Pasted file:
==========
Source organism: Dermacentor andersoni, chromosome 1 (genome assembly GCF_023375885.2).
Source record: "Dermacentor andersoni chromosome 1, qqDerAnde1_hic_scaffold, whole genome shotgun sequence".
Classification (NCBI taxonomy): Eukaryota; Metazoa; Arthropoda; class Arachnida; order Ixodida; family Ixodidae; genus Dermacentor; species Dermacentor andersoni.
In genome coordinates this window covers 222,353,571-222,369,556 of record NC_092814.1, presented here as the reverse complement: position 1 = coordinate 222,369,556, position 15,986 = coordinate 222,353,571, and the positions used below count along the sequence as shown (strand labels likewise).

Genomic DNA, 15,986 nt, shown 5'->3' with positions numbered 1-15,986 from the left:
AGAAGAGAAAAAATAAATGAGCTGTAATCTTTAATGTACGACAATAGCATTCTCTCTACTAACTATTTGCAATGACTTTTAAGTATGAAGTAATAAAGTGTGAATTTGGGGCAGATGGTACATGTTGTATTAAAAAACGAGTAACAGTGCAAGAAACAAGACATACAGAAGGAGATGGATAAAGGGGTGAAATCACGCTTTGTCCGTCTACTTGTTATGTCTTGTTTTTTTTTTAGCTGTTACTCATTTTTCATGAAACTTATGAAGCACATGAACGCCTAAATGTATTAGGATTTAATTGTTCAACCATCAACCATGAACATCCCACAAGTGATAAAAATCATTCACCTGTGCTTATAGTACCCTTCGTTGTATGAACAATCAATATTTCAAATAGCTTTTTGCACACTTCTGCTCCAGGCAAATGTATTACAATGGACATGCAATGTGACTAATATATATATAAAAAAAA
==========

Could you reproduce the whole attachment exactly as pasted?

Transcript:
Source organism: Dermacentor andersoni, chromosome 1 (genome assembly GCF_023375885.2).
Source record: "Dermacentor andersoni chromosome 1, qqDerAnde1_hic_scaffold, whole genome shotgun sequence".
Classification (NCBI taxonomy): Eukaryota; Metazoa; Arthropoda; class Arachnida; order Ixodida; family Ixodidae; genus Dermacentor; species Dermacentor andersoni.
In genome coordinates this window covers 222,353,571-222,369,556 of record NC_092814.1, presented here as the reverse complement: position 1 = coordinate 222,369,556, position 15,986 = coordinate 222,353,571, and the positions used below count along the sequence as shown (strand labels likewise).

Genomic DNA, 15,986 nt, shown 5'->3' with positions numbered 1-15,986 from the left:
AGAAGAGAAAAAATAAATGAGCTGTAATCTTTAATGTACGACAATAGCATTCTCTCTACTAACTATTTGCAATGACTTTTAAGTATGAAGTAATAAAGTGTGAATTTGGGGCAGATGGTACATGTTGTATTAAAAAACGAGTAACAGTGCAAGAAACAAGACATACAGAAGGAGATGGATAAAGGGGTGAAATCACGCTTTGTCCGTCTACTTGTTATGTCTTGTTTTTTTTTTAGCTGTTACTCATTTTTCATGAAACTTATGAAGCACATGAACGCCTAAATGTATTAGGATTTAATTGTTCAACCATCAACCATGAACATCCCACAAGTGATAAAAATCATTCACCTGTGCTTATAGTACCCTTCGTTGTATGAACAATCAATATTTCAAATAGCTTTTTGCACACTTCTGCTCCAGGCAAATGTATTACAATGGACATGCAATGTGACTAATATATATATAAAAAAAA